Summer Minnick is the Director of Policy Initiatives and Federal Affairs. She can be reached at 517-908-0301 or


Senate Passes Their Version of Temporary Federal Transportation Funding

The US Senate voted last night to pass their version of a short term extension of MAP-21 and some federal funds to cover the expenses of the Highway Trust Fund, which is set to run out of money within days or weeks. Last week, the House passed a version that would have made the extension through May 2015. However, the Senate yesterday added some pressure by only funding transportation until December 19, 2014. Therefore, creating a greater sense of urgency to come up with a long term plan to fund that nation’s infrastructure. The House now has only two days to accept the changes to continue to try and negotiate before they leave for August recess at the conclusion of session this Thursday, July 31st.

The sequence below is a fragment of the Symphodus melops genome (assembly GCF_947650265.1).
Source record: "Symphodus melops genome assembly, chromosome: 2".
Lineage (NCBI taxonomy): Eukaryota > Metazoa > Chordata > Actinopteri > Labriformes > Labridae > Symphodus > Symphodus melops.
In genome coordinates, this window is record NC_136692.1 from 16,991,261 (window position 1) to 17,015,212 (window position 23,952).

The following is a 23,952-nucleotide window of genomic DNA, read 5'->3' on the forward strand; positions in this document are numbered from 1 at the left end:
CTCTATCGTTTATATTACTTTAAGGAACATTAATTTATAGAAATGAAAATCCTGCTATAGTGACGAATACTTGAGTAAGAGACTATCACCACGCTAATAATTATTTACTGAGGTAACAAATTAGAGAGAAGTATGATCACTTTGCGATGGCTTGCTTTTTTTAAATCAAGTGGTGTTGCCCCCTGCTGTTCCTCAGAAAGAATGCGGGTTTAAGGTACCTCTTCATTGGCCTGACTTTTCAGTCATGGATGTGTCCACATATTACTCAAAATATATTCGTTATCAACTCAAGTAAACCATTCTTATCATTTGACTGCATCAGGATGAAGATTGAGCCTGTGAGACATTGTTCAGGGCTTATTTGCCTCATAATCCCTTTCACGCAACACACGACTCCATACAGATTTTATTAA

Summer Minnick is the Director of Policy Initiatives and Federal Affairs. She can be reached at 517-908-0301 or

2014 World Congress on Intelligent Transport Systems Coming to Detroit

ITS America, in partnership with ERTICO and ITS Asia-Pacific, is excited to welcome you to Detroit this September 7-11 for the 2014 World Congress on Intelligent Transport Systems. America’s Motor City is the perfect backdrop for the fantastic exhibitions hosted on our more than 300,000 sq. ft of show floor at the Cobo Center, the interactive demonstrations of the groundbreaking innovations in our Technology Showcase, the more than 250 riveting programmatic panels, roundtables, and interactive town hall sessions, as well as numerous networking events with an expected 10,000 transportation and technology leaders from around the world.

For more information on how to register please click here.

John LaMacchia is a Legislative Associate for the League handling transportation and infrastructure issues. He can be reached at or 517-908-0303.

If Proposal 1 Fails Here’s How Much Your Community Could Lose